Not the President-elect of the USA, but the Wynndy premier of Ontario. Here she is, shifting the blame, AGAIN (sound the Trumpet, the sky is falling, the end is nigh, the days of wrath are upon us):
Real threat to Ontario’s economy isn’t a President Trump, Toronto Sun, Christine Van Geyn
[verbatim] Following the election of Donald Trump as the 45th president of our southern neighbour, Ontario Premier Kathleen Wynne commented that she was “shocked” by the result, and that the election of Trump could be a “danger to the economy of both of our countries.”
It’s true — Ontario’s economy is about to get even less competitive. But don’t blame the new president-elect of the United States. Responsibility for Ontario’s economic decline lays squarely at the feet of the Ontario government.
The premier whose government ran nine consecutive deficits and doubled the debt in as many years is saying the threat to the province’s economy is a man who has never held elected office.
The reality is that Ontario’s economy is not threatened — it’s under full-fledged attack by its own government.
The cap-and-trade tax taking effect on Jan. 1 will tax companies based on their emissions. From bottling and packaging plants to the auto and gas sectors, companies will be forced by the government to buy carbon credits if they want to continue building things and employing workers.
A report by Stikeman Elliott estimates that the policy will cost small manufacturers $136,000 in the first year. And by 2030, the tax will cost each large participant at least $2 million. The cost will rise so significantly because the government expects carbon credits to increase in price by 428% from $18 per ton to $95 per ton.
For Wynne to suggest that Ontario’s loss of competitiveness is being threatened by Trump is doubly ludicrous given that manufacturers have warned her government that they will relocate outside Ontario because of cap-and-trade.
The Coalition of Concerned Manufacturers of Ontario has been telling the government that their members cannot sustain the cost of the new tax, and that there will be job losses.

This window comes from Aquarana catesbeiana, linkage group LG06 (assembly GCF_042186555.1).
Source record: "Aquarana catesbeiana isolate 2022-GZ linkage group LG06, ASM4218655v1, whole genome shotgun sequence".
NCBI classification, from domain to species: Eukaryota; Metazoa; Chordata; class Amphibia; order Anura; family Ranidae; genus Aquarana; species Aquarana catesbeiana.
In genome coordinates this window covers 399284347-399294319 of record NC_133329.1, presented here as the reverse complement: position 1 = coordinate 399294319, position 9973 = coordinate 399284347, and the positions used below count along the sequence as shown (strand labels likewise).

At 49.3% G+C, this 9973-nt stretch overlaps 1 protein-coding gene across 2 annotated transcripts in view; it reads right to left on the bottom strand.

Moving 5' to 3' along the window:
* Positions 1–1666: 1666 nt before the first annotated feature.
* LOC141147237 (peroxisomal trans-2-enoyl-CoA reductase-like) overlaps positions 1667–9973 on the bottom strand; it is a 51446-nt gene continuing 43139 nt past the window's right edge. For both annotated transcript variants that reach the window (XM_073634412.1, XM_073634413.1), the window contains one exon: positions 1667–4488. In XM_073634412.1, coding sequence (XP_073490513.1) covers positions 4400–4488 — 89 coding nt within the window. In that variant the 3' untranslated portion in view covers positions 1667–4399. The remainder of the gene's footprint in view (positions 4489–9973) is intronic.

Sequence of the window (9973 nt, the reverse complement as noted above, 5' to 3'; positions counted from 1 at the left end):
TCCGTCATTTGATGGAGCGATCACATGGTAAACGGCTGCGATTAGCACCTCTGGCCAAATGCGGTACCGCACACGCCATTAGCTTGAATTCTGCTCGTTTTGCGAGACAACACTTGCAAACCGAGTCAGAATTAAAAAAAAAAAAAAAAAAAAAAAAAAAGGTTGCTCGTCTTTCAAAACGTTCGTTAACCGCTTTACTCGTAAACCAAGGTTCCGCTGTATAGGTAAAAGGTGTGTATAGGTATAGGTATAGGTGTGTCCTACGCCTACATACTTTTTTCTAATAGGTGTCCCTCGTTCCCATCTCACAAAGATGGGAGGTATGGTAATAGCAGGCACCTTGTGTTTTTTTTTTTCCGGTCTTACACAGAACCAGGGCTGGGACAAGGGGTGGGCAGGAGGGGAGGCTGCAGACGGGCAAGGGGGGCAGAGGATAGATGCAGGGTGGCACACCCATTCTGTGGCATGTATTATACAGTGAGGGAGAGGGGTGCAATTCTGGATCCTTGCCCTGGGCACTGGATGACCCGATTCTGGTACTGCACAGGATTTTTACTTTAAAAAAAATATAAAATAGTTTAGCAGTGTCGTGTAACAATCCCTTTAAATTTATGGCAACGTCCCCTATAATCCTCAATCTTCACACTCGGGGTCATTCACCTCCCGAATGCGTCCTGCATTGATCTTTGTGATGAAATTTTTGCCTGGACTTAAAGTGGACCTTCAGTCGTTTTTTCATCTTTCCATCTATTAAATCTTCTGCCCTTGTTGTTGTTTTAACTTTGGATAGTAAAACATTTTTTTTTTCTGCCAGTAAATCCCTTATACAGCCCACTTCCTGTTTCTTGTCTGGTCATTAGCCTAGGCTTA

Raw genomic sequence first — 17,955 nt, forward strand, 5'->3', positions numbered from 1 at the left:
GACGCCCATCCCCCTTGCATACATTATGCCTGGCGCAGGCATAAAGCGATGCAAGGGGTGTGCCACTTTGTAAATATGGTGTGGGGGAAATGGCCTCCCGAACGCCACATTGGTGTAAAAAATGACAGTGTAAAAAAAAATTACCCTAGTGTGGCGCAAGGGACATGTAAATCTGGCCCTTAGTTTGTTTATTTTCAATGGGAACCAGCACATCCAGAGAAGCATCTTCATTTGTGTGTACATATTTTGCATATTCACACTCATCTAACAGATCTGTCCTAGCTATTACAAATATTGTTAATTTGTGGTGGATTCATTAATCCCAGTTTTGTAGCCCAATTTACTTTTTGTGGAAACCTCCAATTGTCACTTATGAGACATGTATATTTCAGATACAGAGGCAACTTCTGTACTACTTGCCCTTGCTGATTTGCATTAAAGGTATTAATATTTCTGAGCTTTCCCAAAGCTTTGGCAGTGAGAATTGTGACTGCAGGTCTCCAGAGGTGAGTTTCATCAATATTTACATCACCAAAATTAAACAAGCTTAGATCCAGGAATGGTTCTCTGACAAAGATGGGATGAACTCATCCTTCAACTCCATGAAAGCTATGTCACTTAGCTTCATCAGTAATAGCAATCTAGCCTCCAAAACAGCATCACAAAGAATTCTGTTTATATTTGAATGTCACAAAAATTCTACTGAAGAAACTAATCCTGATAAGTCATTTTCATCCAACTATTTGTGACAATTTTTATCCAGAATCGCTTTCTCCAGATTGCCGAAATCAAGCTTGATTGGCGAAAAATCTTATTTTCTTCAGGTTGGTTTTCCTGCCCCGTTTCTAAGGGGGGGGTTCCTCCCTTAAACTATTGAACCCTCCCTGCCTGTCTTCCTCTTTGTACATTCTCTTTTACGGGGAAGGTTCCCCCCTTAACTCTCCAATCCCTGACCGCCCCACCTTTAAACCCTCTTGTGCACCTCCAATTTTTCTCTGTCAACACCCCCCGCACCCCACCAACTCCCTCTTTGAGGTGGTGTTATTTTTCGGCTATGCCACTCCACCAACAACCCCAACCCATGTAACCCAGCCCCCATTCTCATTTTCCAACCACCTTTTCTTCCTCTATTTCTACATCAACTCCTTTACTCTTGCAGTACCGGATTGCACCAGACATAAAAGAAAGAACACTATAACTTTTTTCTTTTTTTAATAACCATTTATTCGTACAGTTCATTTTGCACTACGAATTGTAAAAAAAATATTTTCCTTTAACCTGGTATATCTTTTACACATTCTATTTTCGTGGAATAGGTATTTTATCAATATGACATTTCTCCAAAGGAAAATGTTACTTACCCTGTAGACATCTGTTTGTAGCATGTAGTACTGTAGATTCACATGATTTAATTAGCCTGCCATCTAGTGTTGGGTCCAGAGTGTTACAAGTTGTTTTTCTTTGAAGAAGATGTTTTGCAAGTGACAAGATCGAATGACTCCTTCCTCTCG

“Right now we are studying relocating parts of our business to the United States, and asking our employees to come with us. We have told the government repeatedly that cap-and-trade is hurting us,” said Jocelyn Williams, vice-president of Automatic Coating, and founder of the coalition.
Relocating to the United States would give companies a competitive advantage because they will not be faced with a similar carbon tax to Wynne’s plan. Trump will not be imposing a carbon tax, nor will the Republican-controlled Congress. Indeed, the coal industry was enthusiastically embraced by Trump during the election. This means that our friends south of the border will continue to enjoy far cheaper electricity than those of us here in Ontario, who already are stuck paying some of the highest rates in North America.
Of course, much has been made of Trump’s comments about “tearing up NAFTA,” and these comments are indeed troubling. But the Ontario government’s cap-and-trade throws up its own new tariffs at the border, in the form of a so-called “border carbon adjustment.”
The government is proposing throwing up trade barriers by applying tariffs to imported goods based on the greenhouse gases emitted during their production. The government has identified fuel and electricity as key sectors where such tariffs could be applied. Given this, Wynne’s stated concerns about free trade appear self-serving and disingenuous.
The impact of a Trump presidency on the Ontario economy is yet to be seen. But if the premier is looking for a scapegoat for our province’s economic woes, she should be looking in the mirror rather than over the border.
And she should be looking for solutions here at home.
— Christine Van Geyn is the Ontario director for the Canadian Taxpayers Federation